LNG demand in a transforming industry: 6 considerations for sellers

Mary Hemmingsen's picture
Mary Hemmingsen, EVP and CFO, Northwest Innovation Works
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*This article was contributed by Mary Hemmingsen when she worked at KPMG as Partner, National Sector Leader, LNG, Power and Utilities. 

The global LNG market is transforming. By 2016, the USA is expected to start LNG exports from the Gulf Coast, a plot twist that was unthinkable even ten years ago. Australia will soon be an exporter on a scale to rival Qatar, while new importers are springing up from Panama and Lithuania to Egypt and Vietnam. LNG importers are becoming exporters and vice versa.

In light of these new dynamics, we have set out six considerations for LNG sellers:

• Understand LNG demand holistically: Compare the attractiveness of different end-user geographies, including large, but mature markets, big markets with potential for growth, and emerging niches. On a global scale, strategic choices by gas exporters to shift from one market to another, for instance Russia’s changing pipeline focus from Europe to China, can open up LNG supply opportunities.

• Segment markets by price-sensitivity and pricing basis: Some markets have gas-on-gas competition, some feature competition against oil-indexed pipeline gas, and in others, LNG competes against coal for bulk demand. Demand and price are further complicated by policies that distort pure economics. To understand demand intelligently, it should be measured against the right LNG price basis and policy mechanisms.

• Create demand: Create demand by accessing niches and new markets and creating new import points by investing in or facilitating regasification terminals and connections. Joint ventures could be considered to create demand, for example, on gas-fired power plants in existing coal-using markets or on LNG shipping. Singapore’s ambitions in LNG bunkering point to a way ahead, that may be linked to China and India for both sea and ground transport.

• Understand buyer's business strategies: Align with marketing and business strategies that will differ between a traditional large LNG project looking to secure anchor customers; a Henry Hub-based tolling project in the USA; a small floating LNG project; and a portfolio player or trader with many sources and destinations. These different business models need to match with the choice of pricing bases and contract durations and the access to physical infrastructure such as tankers and regasification terminals.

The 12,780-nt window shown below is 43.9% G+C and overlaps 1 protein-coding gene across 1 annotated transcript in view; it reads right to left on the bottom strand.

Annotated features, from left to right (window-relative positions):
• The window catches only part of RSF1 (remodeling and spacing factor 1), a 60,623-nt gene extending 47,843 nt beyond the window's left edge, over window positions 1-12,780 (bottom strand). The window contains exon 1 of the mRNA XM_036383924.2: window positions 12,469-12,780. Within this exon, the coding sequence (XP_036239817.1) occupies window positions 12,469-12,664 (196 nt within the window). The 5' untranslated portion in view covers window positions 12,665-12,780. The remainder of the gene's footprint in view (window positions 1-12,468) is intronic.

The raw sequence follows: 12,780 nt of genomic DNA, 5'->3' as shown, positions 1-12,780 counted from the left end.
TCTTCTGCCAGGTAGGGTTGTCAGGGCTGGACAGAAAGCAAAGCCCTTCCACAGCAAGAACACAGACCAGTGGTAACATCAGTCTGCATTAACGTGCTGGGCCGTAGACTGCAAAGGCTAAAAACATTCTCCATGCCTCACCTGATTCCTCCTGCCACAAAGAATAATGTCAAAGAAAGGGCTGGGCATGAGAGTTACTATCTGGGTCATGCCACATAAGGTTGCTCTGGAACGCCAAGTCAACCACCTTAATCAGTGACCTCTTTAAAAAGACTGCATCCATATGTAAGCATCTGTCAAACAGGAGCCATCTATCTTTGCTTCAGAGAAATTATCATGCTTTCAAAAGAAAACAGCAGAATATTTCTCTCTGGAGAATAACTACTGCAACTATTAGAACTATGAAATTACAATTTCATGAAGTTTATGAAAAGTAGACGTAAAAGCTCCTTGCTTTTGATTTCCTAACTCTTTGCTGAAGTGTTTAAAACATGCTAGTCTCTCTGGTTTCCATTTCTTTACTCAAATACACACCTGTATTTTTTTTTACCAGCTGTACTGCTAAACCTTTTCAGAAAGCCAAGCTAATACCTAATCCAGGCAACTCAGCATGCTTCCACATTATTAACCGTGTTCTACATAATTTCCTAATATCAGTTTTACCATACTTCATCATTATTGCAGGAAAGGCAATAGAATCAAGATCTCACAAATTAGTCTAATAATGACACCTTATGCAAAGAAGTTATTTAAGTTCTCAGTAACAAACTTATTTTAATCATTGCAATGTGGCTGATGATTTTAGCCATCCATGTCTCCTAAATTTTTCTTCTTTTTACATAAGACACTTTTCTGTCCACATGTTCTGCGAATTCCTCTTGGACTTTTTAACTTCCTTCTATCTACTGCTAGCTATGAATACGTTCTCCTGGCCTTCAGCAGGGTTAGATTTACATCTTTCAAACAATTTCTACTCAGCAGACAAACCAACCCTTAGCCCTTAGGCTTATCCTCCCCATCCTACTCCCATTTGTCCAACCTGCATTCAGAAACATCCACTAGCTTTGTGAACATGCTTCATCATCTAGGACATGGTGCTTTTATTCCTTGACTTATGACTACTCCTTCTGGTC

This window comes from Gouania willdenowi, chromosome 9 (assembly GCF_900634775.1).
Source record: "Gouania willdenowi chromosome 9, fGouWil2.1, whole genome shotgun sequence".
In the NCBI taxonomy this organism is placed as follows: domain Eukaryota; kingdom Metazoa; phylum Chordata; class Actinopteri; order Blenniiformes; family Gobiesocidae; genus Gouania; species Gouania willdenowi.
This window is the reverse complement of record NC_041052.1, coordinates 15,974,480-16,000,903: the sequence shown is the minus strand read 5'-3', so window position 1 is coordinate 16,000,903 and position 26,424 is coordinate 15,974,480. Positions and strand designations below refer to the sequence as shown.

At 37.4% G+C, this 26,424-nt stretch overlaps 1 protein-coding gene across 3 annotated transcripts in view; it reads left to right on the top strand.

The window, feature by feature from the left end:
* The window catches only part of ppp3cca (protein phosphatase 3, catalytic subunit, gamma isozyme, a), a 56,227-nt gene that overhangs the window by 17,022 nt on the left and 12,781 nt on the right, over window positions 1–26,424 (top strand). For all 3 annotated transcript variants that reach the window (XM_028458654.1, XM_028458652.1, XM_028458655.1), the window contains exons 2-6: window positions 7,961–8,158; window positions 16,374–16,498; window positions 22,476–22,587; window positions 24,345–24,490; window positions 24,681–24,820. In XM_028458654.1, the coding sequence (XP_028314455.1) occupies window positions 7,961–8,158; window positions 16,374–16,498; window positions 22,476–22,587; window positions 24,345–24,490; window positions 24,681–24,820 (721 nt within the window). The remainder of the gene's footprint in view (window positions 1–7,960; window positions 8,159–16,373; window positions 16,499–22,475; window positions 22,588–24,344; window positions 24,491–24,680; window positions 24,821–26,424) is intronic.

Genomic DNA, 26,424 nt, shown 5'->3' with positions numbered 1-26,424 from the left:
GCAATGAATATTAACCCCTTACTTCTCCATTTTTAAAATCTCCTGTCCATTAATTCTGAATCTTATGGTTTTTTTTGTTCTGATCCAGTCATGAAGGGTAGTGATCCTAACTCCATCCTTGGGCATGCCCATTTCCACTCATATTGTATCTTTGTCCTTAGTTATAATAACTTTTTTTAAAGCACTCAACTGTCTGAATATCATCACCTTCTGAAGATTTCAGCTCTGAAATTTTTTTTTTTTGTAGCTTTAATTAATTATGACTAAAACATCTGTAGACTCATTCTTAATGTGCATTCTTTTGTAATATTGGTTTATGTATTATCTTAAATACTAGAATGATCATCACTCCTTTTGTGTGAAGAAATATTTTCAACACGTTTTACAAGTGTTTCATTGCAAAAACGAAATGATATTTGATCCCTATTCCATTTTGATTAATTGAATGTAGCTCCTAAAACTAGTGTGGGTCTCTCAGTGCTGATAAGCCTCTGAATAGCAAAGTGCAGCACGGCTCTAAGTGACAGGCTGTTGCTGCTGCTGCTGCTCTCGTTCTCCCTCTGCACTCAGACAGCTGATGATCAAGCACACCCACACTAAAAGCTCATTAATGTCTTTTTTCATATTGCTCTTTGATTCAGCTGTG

• Maintain optionality and competitiveness: LNG is a cyclical business. The market will tighten again and prices will rise, benefiting companies with diverse portfolios that can be developed and traded quickly. Supply needs to be competitive against other LNG and other energy sources. For projects not yet in construction, seek LNG liquefaction cost reduction. During downturns, only the most advantaged projects – large, close to market, and/or geologically favourable, can go ahead. Execution and cost control are essential, as discussed in the recent KPMG papers, including 'Is Canada still considered an LNG supplier of choice?'.

• Determine a strategy for mixed LNG/pipeline exports: Determine a strategy for mixed LNG/pipeline exports, in the case of exporters such as the Eastern Mediterranean countries, Russia and Algeria who have a choice between the two export methods. This involves balancing netback pricing against strategic objectives of buyer diversification and maintaining access to premium markets while opening up new ones.

An LNG market that is globalizing, transforming and becoming more varied presents all participants with challenges. Uncertainty over demand from traditionally dominant buyers requires competitiveness and eyes for new markets from LNG producers and traders. Buyers, conversely, should make the most of their current strong position, while deploying new strategies. The winners along the value-chain will be those who can act counter-cyclically, who can create and maximize markets, instead of reacting passively to them, who can identify the major long-term trends driving LNG demand, while also staying flexible to seize emerging opportunities.

What do you think? Has Mary missed any important considerations off the list? Let us know your thoughts below.

Mary presented at the Gastech conference last year. Interested in speaking at our upcoming Gastech Japan 2017 Conference? Submit Your Abstract, the Call for Papers is Now OpenThe conference topics are split between commercial and technical themes - simply submit a short abstract (800 words maximum) in order for our Governing Body to review and then vote on the successful chosen papers.

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Photo: Courtesy of KPMG